Disadvantage gap needs targeted support | Nacro
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Disadvantage gap needs targeted support


The following blog was written as part of our Learn Without Limits series, looking at different aspects of policy change within Further Education.

Time to target the 16-19 disadvantage gap

Written by Sam Tuckett is Senior Researcher, Post-16 and Skills, The Education Policy Institution (EPI)

Policy focus on the attainment gap between those from economically deprived backgrounds and their peers has traditionally focused on children up until the age they take their GCSEs. Funding initiatives to support this vulnerable group such as the pupil premium and the accountability framework that goes with it only extend to age 16, at which point the 16-19 funding formula takes over and allocates disadvantage funding on an area level basis.

EPI research

EPI research shows that the disadvantage attainment gap persists into the 16-19 phase, and that when you consider both academic and vocational qualifications together, those from less well-off backgrounds are the equivalent of 3 grades behind on average.

Differing levels of ability as students enter this phase go some way to explaining these gaps. However, even when we account for GCSE results and other characteristics, we still find that disadvantaged students are falling the equivalent of half an A level grade behind their less economically deprived peers.

In other words, the disadvantage attainment gap that emerges through primary and secondary education continues to widen as these young people fall further behind in this critical phase.

The effect of Covid-19

The disruption to education of COVID has not been equitable either, those from poorer backgrounds are less likely to have had access to a quiet place to study, nor the same digital technology to aid the transition into effective home learning. EPI research for the Department for Education shows that at school age, disadvantaged pupils experienced greater learning loss than non-disadvantaged pupils, with many in the 16-19 phase likely to have faced similar challenges.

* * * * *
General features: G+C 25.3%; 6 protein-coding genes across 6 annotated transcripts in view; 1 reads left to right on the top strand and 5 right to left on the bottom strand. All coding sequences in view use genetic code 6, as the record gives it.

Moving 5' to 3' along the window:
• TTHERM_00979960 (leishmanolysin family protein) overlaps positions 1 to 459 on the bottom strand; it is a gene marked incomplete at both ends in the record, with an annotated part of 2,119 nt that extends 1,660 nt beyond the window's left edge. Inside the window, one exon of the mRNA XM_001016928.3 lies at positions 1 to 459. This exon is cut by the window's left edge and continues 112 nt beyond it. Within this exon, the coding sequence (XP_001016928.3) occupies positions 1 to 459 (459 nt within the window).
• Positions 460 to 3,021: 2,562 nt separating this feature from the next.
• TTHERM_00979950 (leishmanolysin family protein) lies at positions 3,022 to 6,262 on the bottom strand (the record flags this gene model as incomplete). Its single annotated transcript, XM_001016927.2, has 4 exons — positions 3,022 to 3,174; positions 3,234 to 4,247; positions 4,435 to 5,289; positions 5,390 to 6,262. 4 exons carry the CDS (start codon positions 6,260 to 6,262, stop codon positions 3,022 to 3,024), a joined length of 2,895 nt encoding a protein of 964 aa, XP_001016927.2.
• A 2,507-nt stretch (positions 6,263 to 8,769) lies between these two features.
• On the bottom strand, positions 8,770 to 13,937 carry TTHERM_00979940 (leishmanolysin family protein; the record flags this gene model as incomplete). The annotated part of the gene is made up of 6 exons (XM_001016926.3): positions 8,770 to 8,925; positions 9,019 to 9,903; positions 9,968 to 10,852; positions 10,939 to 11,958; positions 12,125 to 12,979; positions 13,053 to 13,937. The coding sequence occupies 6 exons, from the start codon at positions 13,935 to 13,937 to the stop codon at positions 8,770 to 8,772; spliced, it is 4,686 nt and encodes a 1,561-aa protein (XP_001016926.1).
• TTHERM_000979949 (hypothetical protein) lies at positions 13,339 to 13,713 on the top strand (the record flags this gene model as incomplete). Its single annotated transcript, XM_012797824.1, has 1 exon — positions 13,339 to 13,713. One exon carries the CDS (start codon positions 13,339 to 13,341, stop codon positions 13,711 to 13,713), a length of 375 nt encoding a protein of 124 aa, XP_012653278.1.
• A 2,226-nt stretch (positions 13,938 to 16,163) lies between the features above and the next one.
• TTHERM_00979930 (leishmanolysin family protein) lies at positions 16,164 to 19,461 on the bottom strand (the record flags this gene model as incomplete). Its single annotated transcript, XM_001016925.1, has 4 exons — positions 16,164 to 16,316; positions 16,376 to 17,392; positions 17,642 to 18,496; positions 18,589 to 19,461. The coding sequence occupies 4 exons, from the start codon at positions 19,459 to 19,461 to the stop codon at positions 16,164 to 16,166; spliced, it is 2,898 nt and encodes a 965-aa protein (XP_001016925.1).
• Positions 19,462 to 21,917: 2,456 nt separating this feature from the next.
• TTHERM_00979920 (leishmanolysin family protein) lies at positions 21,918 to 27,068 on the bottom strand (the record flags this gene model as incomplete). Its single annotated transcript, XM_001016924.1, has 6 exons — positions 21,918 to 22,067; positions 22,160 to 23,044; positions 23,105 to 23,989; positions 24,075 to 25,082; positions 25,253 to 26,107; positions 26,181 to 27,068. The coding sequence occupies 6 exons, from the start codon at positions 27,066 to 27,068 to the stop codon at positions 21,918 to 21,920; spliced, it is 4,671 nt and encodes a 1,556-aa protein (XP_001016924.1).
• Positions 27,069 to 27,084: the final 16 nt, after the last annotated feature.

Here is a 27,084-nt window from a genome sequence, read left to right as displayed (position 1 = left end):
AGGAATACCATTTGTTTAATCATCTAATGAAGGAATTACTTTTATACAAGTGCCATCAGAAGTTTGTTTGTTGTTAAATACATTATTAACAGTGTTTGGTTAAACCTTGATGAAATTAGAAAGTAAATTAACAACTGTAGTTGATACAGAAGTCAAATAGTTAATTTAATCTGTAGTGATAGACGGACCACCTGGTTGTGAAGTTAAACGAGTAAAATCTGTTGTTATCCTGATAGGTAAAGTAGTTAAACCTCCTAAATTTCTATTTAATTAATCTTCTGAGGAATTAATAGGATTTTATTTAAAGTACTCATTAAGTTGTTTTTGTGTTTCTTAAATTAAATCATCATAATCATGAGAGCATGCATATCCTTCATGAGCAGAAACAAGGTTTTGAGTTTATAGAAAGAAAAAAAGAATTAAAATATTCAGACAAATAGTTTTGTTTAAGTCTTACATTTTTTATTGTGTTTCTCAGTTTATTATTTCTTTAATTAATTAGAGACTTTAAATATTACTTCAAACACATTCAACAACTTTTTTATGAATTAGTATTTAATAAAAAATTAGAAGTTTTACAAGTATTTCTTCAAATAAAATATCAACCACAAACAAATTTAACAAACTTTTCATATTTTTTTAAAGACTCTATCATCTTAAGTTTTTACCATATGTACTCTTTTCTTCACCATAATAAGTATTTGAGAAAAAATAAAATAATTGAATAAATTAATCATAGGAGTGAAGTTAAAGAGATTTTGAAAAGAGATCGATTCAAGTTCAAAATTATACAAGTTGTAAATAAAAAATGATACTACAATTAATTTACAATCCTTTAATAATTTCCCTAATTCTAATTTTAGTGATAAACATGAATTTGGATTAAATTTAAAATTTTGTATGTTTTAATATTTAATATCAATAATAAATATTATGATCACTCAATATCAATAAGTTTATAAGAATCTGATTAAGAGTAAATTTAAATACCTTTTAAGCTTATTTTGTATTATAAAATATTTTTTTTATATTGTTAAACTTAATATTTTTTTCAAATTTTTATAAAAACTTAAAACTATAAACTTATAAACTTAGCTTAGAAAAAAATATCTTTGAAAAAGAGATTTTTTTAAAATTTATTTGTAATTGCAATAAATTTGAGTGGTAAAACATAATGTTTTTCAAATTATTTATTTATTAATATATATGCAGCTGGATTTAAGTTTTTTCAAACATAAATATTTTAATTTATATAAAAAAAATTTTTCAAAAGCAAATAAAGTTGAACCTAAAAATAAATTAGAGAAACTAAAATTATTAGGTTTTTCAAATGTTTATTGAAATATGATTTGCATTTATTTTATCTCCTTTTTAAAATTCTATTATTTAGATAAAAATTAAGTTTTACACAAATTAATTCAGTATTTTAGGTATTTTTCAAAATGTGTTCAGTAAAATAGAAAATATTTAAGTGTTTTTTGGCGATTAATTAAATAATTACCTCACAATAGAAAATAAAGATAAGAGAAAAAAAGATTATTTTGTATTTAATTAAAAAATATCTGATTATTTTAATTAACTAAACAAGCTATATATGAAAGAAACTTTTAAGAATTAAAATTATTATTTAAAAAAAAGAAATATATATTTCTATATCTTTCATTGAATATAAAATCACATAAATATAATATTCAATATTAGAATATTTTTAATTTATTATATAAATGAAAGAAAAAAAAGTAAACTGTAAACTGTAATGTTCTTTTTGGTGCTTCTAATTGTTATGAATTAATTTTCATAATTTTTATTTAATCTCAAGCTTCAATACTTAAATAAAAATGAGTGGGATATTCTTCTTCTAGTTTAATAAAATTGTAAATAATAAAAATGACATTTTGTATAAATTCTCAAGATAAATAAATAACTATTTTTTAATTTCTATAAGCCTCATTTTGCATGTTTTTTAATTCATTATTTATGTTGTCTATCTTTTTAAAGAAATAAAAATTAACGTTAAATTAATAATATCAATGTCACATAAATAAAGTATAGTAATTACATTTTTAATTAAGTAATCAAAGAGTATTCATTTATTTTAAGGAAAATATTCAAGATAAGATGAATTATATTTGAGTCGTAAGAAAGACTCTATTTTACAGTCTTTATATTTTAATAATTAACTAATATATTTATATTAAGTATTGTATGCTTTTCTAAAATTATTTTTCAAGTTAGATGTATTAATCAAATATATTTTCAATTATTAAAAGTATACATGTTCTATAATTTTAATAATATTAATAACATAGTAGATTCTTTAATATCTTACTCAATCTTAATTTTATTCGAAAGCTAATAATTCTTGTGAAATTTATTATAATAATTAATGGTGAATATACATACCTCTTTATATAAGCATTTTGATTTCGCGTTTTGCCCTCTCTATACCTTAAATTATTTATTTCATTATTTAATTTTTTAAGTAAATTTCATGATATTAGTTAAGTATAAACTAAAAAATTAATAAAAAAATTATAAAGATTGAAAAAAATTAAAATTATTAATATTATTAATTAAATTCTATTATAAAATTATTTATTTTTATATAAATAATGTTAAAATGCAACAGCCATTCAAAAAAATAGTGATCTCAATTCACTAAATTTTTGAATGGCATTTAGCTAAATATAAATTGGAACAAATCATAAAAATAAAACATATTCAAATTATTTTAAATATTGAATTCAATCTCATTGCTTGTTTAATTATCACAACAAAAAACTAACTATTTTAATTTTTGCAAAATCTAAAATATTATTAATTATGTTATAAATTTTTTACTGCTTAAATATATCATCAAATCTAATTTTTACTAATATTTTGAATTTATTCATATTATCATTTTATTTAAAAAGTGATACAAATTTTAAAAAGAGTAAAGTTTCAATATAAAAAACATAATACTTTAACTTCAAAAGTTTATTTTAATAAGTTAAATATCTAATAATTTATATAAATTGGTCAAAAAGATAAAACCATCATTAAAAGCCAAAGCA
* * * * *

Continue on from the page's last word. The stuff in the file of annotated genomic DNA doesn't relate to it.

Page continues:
Early data from the qualification regulator Ofqual reinforces this point and indicates that the 16-19 disadvantage gaps seen up until 2019 are only likely to have worsened in recent years. It seems that unequal effects of learning loss will be felt in the education system for years to come.

Initiatives aimed at closing the gap from an early age remain critically important, and any progress made is likely to feed through and benefit these young people as they progress through their later years of education. However, our research shows that greater support is needed for vulnerable groups already approaching the end of their compulsory education, before moving on to higher education or an increasingly competitive job market.

Extra funding for schools and colleges, targeted towards these students and in addition to the area-based measures currently used would be a hugely positive step. Furthermore, the associated accountability and transparency requirements for sixth forms and colleges would help heighten the focus on disadvantaged students in this phase, which has long been lacking for these vulnerable young people as they progress from their GCSEs into further study. With the difficulties these students have faced through the pandemic exasperating these inequalities, it is now more than ever important that they are better supported throughout the entirety of their compulsory education, right up to and including the final few years before entering the world of work, higher education or other training.

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About the Education Policy Institution

The aim of the Education Policy Institute is to raise standards in education through rigorous data analysis, research and the exchange of information and knowledge to help inform the public and hold government and decision-makers to account.

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